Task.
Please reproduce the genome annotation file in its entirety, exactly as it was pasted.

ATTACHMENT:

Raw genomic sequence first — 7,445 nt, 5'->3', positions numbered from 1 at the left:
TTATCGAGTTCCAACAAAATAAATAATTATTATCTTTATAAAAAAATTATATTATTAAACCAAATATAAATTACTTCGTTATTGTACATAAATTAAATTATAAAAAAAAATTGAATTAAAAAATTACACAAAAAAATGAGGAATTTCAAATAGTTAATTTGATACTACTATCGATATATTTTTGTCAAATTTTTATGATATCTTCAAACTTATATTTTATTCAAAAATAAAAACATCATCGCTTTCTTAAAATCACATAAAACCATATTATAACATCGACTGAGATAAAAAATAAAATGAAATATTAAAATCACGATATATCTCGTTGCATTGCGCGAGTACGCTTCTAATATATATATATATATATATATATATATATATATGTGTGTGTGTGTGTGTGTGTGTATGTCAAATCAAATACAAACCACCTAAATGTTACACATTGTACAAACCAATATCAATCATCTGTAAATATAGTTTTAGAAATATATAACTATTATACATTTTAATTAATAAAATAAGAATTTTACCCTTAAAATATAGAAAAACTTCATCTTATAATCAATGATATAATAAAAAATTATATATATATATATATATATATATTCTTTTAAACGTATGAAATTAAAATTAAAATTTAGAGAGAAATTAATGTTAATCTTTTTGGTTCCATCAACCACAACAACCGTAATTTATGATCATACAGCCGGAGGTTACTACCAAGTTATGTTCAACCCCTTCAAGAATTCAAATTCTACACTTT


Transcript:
Raw genomic sequence first — 7,445 nt, 5'->3', positions numbered from 1 at the left:
TTATCGAGTTCCAACAAAATAAATAATTATTATCTTTATAAAAAAATTATATTATTAAACCAAATATAAATTACTTCGTTATTGTACATAAATTAAATTATAAAAAAAAATTGAATTAAAAAATTACACAAAAAAATGAGGAATTTCAAATAGTTAATTTGATACTACTATCGATATATTTTTGTCAAATTTTTATGATATCTTCAAACTTATATTTTATTCAAAAATAAAAACATCATCGCTTTCTTAAAATCACATAAAACCATATTATAACATCGACTGAGATAAAAAATAAAATGAAATATTAAAATCACGATATATCTCGTTGCATTGCGCGAGTACGCTTCTAATATATATATATATATATATATATATATATATATGTGTGTGTGTGTGTGTGTGTGTATGTCAAATCAAATACAAACCACCTAAATGTTACACATTGTACAAACCAATATCAATCATCTGTAAATATAGTTTTAGAAATATATAACTATTATACATTTTAATTAATAAAATAAGAATTTTACCCTTAAAATATAGAAAAACTTCATCTTATAATCAATGATATAATAAAAAATTATATATATATATATATATATATATTCTTTTAAACGTATGAAATTAAAATTAAAATTTAGAGAGAAATTAATGTTAATCTTTTTGGTTCCATCAACCACAACAACCGTAATTTATGATCATACAGCCGGAGGTTACTACCAAGTTATGTTCAACCCCTTCAAGAATTCAAATTCTACACTTT